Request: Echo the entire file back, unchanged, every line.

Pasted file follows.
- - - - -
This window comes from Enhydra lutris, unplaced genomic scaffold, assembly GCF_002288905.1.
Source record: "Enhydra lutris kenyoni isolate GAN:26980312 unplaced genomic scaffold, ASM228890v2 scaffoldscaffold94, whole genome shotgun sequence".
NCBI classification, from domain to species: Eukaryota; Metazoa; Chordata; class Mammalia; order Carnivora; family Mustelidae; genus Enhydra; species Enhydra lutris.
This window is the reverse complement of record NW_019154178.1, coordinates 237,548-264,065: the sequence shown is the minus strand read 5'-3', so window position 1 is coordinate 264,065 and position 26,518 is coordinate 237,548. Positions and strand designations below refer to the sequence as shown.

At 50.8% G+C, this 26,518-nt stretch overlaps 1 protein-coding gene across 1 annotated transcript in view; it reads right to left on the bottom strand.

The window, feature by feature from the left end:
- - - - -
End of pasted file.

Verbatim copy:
This window comes from Enhydra lutris, unplaced genomic scaffold, assembly GCF_002288905.1.
Source record: "Enhydra lutris kenyoni isolate GAN:26980312 unplaced genomic scaffold, ASM228890v2 scaffoldscaffold94, whole genome shotgun sequence".
NCBI classification, from domain to species: Eukaryota; Metazoa; Chordata; class Mammalia; order Carnivora; family Mustelidae; genus Enhydra; species Enhydra lutris.
This window is the reverse complement of record NW_019154178.1, coordinates 237,548-264,065: the sequence shown is the minus strand read 5'-3', so window position 1 is coordinate 264,065 and position 26,518 is coordinate 237,548. Positions and strand designations below refer to the sequence as shown.

At 50.8% G+C, this 26,518-nt stretch overlaps 1 protein-coding gene across 1 annotated transcript in view; it reads right to left on the bottom strand.

The window, feature by feature from the left end: